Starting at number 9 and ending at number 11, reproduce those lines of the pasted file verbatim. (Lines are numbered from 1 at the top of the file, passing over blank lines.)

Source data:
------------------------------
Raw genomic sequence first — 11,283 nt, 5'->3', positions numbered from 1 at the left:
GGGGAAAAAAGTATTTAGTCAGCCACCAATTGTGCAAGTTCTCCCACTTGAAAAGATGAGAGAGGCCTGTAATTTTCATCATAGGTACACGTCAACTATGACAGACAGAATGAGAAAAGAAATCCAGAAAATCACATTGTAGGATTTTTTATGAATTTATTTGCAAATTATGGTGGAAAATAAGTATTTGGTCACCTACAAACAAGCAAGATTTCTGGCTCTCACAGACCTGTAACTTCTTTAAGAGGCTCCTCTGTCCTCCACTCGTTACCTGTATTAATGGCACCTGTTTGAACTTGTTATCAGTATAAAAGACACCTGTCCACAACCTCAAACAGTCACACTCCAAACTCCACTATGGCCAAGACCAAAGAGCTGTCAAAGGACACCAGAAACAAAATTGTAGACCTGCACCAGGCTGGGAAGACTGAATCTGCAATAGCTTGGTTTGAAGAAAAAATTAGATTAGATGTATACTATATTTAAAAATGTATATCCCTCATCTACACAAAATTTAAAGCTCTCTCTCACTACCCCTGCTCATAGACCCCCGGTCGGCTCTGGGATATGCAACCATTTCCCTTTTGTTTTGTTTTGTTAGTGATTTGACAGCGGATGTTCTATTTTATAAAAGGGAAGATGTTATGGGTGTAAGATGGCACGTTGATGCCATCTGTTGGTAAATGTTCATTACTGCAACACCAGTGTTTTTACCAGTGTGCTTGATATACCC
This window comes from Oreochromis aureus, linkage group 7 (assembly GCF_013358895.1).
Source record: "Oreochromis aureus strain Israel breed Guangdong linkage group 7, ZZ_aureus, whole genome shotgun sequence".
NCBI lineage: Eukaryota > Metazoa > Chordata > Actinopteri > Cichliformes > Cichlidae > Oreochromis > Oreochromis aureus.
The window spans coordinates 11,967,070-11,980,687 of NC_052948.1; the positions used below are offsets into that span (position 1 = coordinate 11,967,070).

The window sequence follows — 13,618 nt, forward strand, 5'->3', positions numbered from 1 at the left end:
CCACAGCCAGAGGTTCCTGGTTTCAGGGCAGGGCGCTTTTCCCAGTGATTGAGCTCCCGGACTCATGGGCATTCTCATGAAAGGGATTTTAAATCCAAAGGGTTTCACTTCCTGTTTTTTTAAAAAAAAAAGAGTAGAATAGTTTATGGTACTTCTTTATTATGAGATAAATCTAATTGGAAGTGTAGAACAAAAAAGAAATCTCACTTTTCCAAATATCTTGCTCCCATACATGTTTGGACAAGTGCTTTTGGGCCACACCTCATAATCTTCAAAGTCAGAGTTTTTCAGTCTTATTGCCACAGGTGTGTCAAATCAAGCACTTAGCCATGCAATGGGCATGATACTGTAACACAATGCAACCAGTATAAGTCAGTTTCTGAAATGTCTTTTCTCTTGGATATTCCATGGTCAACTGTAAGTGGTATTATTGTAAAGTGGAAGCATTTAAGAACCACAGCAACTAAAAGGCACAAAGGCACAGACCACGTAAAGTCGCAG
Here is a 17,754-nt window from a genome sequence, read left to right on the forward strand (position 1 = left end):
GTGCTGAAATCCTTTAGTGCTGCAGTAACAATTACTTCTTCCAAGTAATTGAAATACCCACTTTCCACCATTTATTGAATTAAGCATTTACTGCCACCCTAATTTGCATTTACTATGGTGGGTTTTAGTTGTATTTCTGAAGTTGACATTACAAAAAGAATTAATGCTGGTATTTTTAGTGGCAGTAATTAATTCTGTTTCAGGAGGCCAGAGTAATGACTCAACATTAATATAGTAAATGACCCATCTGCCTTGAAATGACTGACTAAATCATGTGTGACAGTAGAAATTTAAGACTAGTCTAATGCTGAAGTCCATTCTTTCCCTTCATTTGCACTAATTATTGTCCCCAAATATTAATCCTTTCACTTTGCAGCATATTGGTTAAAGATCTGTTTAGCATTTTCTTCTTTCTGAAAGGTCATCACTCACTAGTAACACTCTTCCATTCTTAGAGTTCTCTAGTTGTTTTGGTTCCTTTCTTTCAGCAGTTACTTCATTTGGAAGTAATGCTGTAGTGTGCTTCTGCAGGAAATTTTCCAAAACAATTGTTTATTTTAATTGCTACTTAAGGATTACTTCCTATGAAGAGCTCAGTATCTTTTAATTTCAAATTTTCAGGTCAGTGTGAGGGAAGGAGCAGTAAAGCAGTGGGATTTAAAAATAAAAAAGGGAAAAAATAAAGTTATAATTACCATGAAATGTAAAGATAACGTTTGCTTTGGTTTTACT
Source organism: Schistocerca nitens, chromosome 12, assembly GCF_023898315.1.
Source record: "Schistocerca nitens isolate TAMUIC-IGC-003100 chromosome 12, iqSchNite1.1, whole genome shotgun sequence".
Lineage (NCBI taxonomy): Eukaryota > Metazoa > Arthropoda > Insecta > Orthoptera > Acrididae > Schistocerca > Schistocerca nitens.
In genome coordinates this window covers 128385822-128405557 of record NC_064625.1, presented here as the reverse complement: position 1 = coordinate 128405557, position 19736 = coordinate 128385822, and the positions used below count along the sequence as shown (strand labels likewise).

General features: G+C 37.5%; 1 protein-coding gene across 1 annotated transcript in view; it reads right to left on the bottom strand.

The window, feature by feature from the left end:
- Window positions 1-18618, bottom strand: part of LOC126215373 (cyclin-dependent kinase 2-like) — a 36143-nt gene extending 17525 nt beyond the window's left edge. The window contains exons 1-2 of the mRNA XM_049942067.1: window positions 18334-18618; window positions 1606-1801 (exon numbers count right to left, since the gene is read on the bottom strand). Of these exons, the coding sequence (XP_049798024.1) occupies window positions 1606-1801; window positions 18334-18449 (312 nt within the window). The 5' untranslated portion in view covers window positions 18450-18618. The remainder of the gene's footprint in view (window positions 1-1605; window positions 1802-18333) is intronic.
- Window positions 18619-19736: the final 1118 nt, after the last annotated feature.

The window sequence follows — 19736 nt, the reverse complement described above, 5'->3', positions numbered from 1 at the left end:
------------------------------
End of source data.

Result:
Here is a 17,754-nt window from a genome sequence, read left to right on the forward strand (position 1 = left end):
GTGCTGAAATCCTTTAGTGCTGCAGTAACAATTACTTCTTCCAAGTAATTGAAATACCCACTTTCCACCATTTATTGAATTAAGCATTTACTGCCACCCTAATTTGCATTTACTATGGTGGGTTTTAGTTGTATTTCTGAAGTTGACATTACAAAAAGAATTAATGCTGGTATTTTTAGTGGCAGTAATTAATTCTGTTTCAGGAGGCCAGAGTAATGACTCAACATTAATATAGTAAATGACCCATCTGCCTTGAAATGACTGACTAAATCATGTGTGACAGTAGAAATTTAAGACTAGTCTAATGCTGAAGTCCATTCTTTCCCTTCATTTGCACTAATTATTGTCCCCAAATATTAATCCTTTCACTTTGCAGCATATTGGTTAAAGATCTGTTTAGCATTTTCTTCTTTCTGAAAGGTCATCACTCACTAGTAACACTCTTCCATTCTTAGAGTTCTCTAGTTGTTTTGGTTCCTTTCTTTCAGCAGTTACTTCATTTGGAAGTAATGCTGTAGTGTGCTTCTGCAGGAAATTTTCCAAAACAATTGTTTATTTTAATTGCTACTTAAGGATTACTTCCTATGAAGAGCTCAGTATCTTTTAATTTCAAATTTTCAGGTCAGTGTGAGGGAAGGAGCAGTAAAGCAGTGGGATTTAAAAATAAAAAAGGGAAAAAATAAAGTTATAATTACCATGAAATGTAAAGATAACGTTTGCTTTGGTTTTACT
Source organism: Schistocerca nitens, chromosome 12, assembly GCF_023898315.1.